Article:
1. Expert Q&A: Protecting a person with dementia from financial abuse - Weds 26 June, 3:30-4:30 pm

    Financial abuse can have serious consequences for a person with dementia. Find out how to protect a person with dementia from financial abuse.

    Sam, our Knowledge Officer (Legal and Welfare Rights) is our expert on this topic. She will be here to answer your questions on Wednesday 26 June between 3:30 - 4:30 pm.

    You can either post questions >here< or email them to us at talkingpoint@alzheimers.org.uk and we'll answer as many as we can on the day.

  1. paul g

    paul g Registered User

    Apr 26, 2004
    2
    durham
    my mother was diagnosed early last year but in reality i know she has had it longer. Im back at home with her now due to personal circumstances, ive heard a radio report some weeks ago that irrespective of how well off a person with the disease is then if they eventually go into a care home then the cost is minimal, as long as they have been diagnosed with a recognized mental illness, has anyone got a definutive answer please.
     
  2. John Bottomley

    John Bottomley Registered User

    Apr 7, 2004
    30
    Costs

    Not in Durham, unfortunately.

    In Scotland, I understand that care provision is free.

    In England & Wales it's not.

    The costs are worked out depending on the extent of the assetts of the individual going in to care. If they are affluent then they will have to meet the costs, which are by no stretch of the imagination 'minimal' and can mount up pretty quickly. As their assetts are erroded then the amount they contribute to funding lessens.

    Assessments of need, that a Social Worker does when sussing out which type of placement would be best, looks at the proportion of care that is nursing care and the proportion that is social care. This can influence the extent of contributions.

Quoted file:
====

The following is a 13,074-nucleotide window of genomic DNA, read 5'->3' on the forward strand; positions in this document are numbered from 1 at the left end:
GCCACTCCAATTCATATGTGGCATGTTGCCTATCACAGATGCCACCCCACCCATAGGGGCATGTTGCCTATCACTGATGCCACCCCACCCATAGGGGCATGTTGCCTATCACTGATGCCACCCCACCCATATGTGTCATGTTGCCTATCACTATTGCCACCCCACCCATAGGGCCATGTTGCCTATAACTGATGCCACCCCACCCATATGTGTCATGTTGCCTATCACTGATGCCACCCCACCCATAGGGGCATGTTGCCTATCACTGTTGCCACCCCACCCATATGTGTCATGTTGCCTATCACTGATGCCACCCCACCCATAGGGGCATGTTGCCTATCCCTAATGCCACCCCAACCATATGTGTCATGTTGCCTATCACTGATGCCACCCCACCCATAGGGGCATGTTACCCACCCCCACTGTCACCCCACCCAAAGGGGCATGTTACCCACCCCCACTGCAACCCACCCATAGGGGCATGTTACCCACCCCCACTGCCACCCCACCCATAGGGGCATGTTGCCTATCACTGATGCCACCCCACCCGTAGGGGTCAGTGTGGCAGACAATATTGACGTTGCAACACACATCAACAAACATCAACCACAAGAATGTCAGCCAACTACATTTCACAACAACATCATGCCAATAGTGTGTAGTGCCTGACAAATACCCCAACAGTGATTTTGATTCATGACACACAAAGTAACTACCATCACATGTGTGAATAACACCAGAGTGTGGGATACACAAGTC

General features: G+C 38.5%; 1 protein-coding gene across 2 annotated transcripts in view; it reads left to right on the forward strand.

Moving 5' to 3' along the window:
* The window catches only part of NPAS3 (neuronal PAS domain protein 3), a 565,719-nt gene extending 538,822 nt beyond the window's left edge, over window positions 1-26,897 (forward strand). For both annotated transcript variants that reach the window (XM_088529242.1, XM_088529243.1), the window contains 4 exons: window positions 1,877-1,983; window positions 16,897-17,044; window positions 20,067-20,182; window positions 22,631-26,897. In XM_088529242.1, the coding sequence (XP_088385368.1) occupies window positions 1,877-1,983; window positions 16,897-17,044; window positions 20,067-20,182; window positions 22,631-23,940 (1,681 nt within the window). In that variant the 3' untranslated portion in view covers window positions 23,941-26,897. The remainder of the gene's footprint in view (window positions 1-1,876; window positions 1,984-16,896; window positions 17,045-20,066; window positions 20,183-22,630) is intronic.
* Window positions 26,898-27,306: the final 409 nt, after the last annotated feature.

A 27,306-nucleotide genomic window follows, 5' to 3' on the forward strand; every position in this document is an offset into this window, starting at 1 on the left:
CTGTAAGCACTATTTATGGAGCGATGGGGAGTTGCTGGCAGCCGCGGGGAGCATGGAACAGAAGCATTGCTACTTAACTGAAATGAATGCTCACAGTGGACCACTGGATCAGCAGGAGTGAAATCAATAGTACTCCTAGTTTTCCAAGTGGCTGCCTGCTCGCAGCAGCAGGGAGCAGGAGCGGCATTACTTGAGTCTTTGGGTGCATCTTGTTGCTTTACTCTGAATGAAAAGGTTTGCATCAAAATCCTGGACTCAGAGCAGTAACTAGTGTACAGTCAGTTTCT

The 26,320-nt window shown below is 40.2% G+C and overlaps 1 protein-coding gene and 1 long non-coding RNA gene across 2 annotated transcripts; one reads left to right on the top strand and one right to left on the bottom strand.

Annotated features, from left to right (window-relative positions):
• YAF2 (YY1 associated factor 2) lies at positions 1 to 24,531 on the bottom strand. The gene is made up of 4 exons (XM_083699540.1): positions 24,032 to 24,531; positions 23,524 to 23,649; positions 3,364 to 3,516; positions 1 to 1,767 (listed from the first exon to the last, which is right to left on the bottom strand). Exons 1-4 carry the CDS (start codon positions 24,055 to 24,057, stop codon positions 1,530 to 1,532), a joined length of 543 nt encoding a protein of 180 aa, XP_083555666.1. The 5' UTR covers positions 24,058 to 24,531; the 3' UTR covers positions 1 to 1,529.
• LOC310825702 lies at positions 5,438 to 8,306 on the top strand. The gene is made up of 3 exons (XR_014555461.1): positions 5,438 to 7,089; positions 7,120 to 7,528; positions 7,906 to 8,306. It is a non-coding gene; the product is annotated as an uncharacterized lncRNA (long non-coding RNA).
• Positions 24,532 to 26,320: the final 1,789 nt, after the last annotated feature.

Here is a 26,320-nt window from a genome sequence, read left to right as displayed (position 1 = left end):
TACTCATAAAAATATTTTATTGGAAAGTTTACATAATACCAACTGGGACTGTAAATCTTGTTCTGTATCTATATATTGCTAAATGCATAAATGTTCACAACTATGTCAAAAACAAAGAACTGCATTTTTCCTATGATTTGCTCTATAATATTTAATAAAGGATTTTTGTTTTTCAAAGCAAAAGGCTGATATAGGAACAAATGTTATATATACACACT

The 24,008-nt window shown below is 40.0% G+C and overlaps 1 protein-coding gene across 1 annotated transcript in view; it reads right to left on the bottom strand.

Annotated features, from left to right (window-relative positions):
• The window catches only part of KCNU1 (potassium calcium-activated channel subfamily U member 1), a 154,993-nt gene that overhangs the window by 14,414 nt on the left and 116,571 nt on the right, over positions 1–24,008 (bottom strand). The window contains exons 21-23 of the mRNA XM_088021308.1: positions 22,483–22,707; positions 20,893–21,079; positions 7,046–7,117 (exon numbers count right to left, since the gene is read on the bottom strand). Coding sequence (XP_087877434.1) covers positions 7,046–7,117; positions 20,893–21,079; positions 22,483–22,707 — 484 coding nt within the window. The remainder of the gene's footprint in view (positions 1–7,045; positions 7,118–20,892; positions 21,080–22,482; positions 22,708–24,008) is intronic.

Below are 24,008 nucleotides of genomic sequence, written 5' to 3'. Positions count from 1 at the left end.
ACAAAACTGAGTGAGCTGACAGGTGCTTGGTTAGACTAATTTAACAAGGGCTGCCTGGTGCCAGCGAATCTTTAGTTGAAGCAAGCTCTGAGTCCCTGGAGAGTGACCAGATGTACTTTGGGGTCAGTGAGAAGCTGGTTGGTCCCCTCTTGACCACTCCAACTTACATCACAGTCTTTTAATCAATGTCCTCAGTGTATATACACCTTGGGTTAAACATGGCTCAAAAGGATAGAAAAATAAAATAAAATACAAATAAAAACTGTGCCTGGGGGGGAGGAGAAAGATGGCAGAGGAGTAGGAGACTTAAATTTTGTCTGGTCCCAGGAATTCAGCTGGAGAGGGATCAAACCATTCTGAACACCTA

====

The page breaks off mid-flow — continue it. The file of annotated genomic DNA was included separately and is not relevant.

Lastly, some people are admitted to a 'place of safety' (invariably a hospital) for treatment under section 3 of the Mental Health Act 1983. On discharge, their Social Worker is obliged to find appropriate social provision for the individual, and this is funded under section 117 of the Act as aftercare. It's not indefinate, and some areas und it for a very short period of time before reviewing it and expecting the individual to then pay.
     
  3. Meldrew

    Meldrew Registered User

    Apr 28, 2003
    53
    London
    The amount of time someone receives free aftercare under section 117 may be indefinite but it should be based upon the needs of the individual. A social services department that does not comply with this is acting illegally and should be challenged, first by making a local complaint and, if that fails to produce a satisfactory result, by comlaining to the The Local Government Ombudsmen.

    The Local Government Ombudsmen Special Report July 2003, 'Advice and guidance on the funding of aftercare under section 117 of the Mental Health Act 1983' specifies that "there is a duty placed on local authorities to provide after care services free of charge until the patient no longer needs them. This is for patients discharged from hospital who have been detained under section 3 MHA 1983". It's not dependent upon any predetermined time limits or local practices and, as dementia illnesses are progressive and degenerative, it can be argued that someone with such a condition would have increasing aftercare needs rather than no longer need after care.

    You can read and download the report on the Local Government Ombudsmen website: http://www.lgo.org.uk/pdf/special-report-web.pdf

    Paul G - if you want to find out more about how you might get NHS continuing care (free care) for your mother, if she is entitled to it, take a look at this news item on the Alzheimer's Society website: http://www.alzheimers.org.uk/News_and_campaigns/News/040202pointon.htm

    I also suggest you call the Alzheimer's Society helpline (0845 300 0336 Mon-Fri 8.30 to 6.30) and talk it through with them.

    Hope that's helpful
     

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